As gun salutes mark the Duke of Edinburgh’s 92nd birthday, we celebrate the best bits about the longest-serving royal consort in British history.
Gun salutes were fired today at a variety of locations, including Edinburgh Castle, the Tower of London and Hillsborough Castle in Co. Down, to mark the Duke of Edinburgh’s 92nd birthday.
Although currently in hospital recovering from an abdominal operation, Prince Philip has plenty to celebrate at the start of his 93rd year, not least his enduring stoicism – he has reportedly demanded that “no fuss” should be made of his hospital stay.
It’s this fighting form that Prince Philip is renowned for: he is the longest-serving royal consort in British history as well as being the eldest male in the Royal family. He is even said to perform a range of arduous military fitness exercises including sit-ups, on a daily basis.
Having given up a dazzling naval career to support his wife’s role as head of the British monarchy, his support to The Queen throughout their 66-year marriage has been tremendous. Her Majesty has paid tribute to her husband in the past, describing him fondly as her “strength and stay”.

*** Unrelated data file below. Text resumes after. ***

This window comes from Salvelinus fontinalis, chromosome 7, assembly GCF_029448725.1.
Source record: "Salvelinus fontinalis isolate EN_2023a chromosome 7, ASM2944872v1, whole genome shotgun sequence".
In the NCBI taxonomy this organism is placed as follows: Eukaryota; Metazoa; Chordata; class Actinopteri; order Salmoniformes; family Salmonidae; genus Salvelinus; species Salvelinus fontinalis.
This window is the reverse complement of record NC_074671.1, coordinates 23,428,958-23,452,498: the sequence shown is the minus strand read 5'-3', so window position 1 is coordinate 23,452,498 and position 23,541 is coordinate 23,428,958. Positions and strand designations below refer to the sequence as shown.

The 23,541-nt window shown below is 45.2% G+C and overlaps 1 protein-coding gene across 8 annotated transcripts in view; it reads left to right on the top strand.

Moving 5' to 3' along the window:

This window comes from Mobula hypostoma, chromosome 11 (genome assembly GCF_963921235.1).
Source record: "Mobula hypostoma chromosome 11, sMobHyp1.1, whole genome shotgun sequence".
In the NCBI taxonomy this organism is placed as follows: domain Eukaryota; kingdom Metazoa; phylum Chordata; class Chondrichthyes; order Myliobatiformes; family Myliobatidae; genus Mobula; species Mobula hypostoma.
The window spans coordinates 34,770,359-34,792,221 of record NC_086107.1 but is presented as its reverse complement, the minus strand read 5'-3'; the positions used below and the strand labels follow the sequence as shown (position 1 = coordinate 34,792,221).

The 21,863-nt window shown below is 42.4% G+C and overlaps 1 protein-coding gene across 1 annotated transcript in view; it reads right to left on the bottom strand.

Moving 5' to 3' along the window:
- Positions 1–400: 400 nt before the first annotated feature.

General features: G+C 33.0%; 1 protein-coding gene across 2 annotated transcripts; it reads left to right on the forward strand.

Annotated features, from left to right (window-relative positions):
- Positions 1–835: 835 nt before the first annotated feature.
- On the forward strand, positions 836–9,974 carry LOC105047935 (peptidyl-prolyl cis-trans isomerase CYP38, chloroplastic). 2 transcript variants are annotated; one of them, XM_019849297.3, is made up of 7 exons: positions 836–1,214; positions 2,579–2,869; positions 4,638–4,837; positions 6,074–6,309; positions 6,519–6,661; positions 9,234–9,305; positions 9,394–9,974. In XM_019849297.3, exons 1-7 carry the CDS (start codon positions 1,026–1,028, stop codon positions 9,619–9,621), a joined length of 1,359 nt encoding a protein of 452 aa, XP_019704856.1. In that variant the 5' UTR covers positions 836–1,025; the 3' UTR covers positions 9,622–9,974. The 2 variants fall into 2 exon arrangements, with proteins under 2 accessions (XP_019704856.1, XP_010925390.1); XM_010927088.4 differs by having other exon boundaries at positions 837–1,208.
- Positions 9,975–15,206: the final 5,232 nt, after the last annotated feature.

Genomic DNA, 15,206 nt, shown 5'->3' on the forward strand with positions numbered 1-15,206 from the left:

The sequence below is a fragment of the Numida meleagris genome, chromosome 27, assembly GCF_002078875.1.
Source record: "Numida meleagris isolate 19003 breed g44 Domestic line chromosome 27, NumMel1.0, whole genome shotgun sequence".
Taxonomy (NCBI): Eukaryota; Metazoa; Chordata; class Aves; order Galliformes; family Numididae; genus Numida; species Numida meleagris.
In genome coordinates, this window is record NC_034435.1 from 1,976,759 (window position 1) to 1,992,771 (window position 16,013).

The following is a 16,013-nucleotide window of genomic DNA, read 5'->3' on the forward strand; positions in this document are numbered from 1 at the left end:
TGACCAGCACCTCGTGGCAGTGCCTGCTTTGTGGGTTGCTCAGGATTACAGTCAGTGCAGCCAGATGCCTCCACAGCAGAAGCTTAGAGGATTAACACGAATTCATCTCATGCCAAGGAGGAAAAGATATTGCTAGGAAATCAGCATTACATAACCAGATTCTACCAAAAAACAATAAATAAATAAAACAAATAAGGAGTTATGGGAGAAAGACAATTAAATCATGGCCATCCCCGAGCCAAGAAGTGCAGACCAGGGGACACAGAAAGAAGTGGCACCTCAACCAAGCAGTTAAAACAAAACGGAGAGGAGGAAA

At the weekend, before a garden party at Buckingham Palace, The Queen presented Prince Philip with New Zealand’s highest honour, making him an additional member of the Order of New Zealand. The award was announced last year as part of her birthday and Diamond Jubilee honours list.
But supporting his wife is just one of many ways Prince Philip has fulfilled his royal duty. He became patron of hundreds of charitable organisations, and his biggest social achievement is surely his eponymous Duke of Edinburgh’s Award, which he founded in 1956.
The scheme sets physical and community challenges for young people, helping them to get fit and see the value in their local communities. The value of the participants’ voluntary work is worth over £19.3 million to local communities across the UK each year, although the scheme is also undertaken by young people in around 90 countries all over the world.
Prince Philip is also, of course, a family man. His pet name for his wife is apparently “Sausage”, an affection that shows a softer side to his stalwart persona. He also described his firstborn child, Prince Charles, as resembling a “plum pudding” shortly after he was born in 1948, just one of many indications of his easy, jovial sense of humour.
Here at BRITAIN, we wish the Duke of Edinburgh a happy birthday and a speedy recovery.